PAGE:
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Master Class: Random Walling: Part 1

The content below was copied with the generous permission of the author Sean Adcock

This Master Class article originally appeared in the Winter 2009 issue of Stonechat, produced by the North Wales Branch of the Dry Stone Walling Association of Great BrittanThis entire issue of Stonechat, and many more, are available at  

Thank you to Sean for allowing us to provide this content, and please donate to The North Wales Branch.

A theoretical background.

Ever since writing “Dry Stone Walling” (“DSW”) I have wanted to tackle “Random Walling” in far more detail. Observation suggests that there are far more random walls in Britain than coursed ones. There must therefore be tens of thousands of miles of “random” wall and as such “random” becomes a bit of a catch all, it hardly does the variation justice. As such you cannot really tackle how to build a random wall without identifying basic types, unfortunately this is a far from simple task. Even less straightforward is then describing a simplified method. To date both aspects have been far too daunting to tackle. I dipped a toe when writing “DSW”, but it ended on the cutting room floor and limped onto my website where it has sat unfinished for almost 10 years.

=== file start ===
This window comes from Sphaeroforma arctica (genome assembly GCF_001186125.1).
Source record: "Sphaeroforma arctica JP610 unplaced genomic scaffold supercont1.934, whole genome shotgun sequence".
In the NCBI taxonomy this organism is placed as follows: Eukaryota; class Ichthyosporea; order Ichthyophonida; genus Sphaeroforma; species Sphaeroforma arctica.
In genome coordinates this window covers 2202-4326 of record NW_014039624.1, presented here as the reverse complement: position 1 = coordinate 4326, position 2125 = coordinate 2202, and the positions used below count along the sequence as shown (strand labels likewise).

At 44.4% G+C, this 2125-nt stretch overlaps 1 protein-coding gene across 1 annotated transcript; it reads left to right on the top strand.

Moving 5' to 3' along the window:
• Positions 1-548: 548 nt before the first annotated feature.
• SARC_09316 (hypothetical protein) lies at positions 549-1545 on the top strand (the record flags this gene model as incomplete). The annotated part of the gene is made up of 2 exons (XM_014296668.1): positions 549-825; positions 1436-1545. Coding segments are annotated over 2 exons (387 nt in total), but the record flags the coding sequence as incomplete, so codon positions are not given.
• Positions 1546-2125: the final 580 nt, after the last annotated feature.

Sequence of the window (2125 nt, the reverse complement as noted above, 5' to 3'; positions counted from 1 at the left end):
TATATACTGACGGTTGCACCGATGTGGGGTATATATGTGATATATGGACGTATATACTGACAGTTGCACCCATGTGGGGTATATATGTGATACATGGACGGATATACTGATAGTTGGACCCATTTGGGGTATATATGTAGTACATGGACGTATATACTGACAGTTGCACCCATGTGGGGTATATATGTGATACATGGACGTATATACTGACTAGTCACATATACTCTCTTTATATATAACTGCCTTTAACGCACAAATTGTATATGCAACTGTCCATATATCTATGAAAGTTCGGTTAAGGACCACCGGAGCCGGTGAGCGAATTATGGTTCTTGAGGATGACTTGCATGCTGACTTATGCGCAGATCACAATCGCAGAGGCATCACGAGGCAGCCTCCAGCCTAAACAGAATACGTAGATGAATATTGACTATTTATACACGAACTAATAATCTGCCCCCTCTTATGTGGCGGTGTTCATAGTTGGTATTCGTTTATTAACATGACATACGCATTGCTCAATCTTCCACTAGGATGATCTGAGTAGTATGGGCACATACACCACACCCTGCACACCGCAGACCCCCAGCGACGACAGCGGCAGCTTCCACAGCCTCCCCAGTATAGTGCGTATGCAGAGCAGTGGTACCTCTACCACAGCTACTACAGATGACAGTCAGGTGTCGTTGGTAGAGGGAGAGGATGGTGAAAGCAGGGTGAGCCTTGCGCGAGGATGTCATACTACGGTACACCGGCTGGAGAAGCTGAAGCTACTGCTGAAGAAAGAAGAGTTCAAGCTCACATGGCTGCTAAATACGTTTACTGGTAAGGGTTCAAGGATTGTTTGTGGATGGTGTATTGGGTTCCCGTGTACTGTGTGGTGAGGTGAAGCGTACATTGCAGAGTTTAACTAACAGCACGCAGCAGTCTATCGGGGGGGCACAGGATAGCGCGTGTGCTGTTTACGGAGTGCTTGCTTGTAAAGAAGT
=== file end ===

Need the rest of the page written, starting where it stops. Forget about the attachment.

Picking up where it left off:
Now the time has come to grasp the nettle but. for better or for worse, it is going to take a while. This is the first in a series of articles, it deals primarily with the theoretical background, subsequent articles (perhaps hopefully) will deal with the actual process/method at a basic level, then the don’ts and problems to avoid, other random patterns and how they relate to the basics and after that who knows, maybe a (fanciful) avalanche of queries, which will help me to refine my thoughts and explanations. Well that’s the plan… Paracetemol at the ready let us begin.

First a little philosophising (a few random thoughts?)….